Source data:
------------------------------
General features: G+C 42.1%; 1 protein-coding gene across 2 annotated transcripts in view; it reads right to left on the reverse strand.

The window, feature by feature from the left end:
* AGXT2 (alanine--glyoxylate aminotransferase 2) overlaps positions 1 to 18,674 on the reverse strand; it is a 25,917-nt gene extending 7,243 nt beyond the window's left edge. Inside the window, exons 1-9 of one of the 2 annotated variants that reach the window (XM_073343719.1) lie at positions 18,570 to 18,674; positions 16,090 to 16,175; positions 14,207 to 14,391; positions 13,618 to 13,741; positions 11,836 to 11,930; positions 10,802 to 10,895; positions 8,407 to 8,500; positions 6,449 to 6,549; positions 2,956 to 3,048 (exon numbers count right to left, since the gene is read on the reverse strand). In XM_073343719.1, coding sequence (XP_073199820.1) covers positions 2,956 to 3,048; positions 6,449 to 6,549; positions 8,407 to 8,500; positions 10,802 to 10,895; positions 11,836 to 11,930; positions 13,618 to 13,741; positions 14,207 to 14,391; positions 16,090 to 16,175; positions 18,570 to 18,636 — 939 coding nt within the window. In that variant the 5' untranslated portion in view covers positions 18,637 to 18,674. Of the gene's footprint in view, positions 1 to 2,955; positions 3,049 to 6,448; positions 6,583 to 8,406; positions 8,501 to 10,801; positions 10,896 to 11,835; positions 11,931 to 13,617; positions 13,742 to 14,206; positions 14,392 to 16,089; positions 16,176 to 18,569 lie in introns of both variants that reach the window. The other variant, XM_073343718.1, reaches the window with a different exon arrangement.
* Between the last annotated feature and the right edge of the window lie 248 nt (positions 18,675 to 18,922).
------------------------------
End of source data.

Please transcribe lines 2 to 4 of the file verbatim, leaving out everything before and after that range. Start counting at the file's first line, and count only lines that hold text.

The window, feature by feature from the left end:
* AGXT2 (alanine--glyoxylate aminotransferase 2) overlaps positions 1 to 18,674 on the reverse strand; it is a 25,917-nt gene extending 7,243 nt beyond the window's left edge. Inside the window, exons 1-9 of one of the 2 annotated variants that reach the window (XM_073343719.1) lie at positions 18,570 to 18,674; positions 16,090 to 16,175; positions 14,207 to 14,391; positions 13,618 to 13,741; positions 11,836 to 11,930; positions 10,802 to 10,895; positions 8,407 to 8,500; positions 6,449 to 6,549; positions 2,956 to 3,048 (exon numbers count right to left, since the gene is read on the reverse strand). In XM_073343719.1, coding sequence (XP_073199820.1) covers positions 2,956 to 3,048; positions 6,449 to 6,549; positions 8,407 to 8,500; positions 10,802 to 10,895; positions 11,836 to 11,930; positions 13,618 to 13,741; positions 14,207 to 14,391; positions 16,090 to 16,175; positions 18,570 to 18,636 — 939 coding nt within the window. In that variant the 5' untranslated portion in view covers positions 18,637 to 18,674. Of the gene's footprint in view, positions 1 to 2,955; positions 3,049 to 6,448; positions 6,583 to 8,406; positions 8,501 to 10,801; positions 10,896 to 11,835; positions 11,931 to 13,617; positions 13,742 to 14,206; positions 14,392 to 16,089; positions 16,176 to 18,569 lie in introns of both variants that reach the window. The other variant, XM_073343718.1, reaches the window with a different exon arrangement.
* Between the last annotated feature and the right edge of the window lie 248 nt (positions 18,675 to 18,922).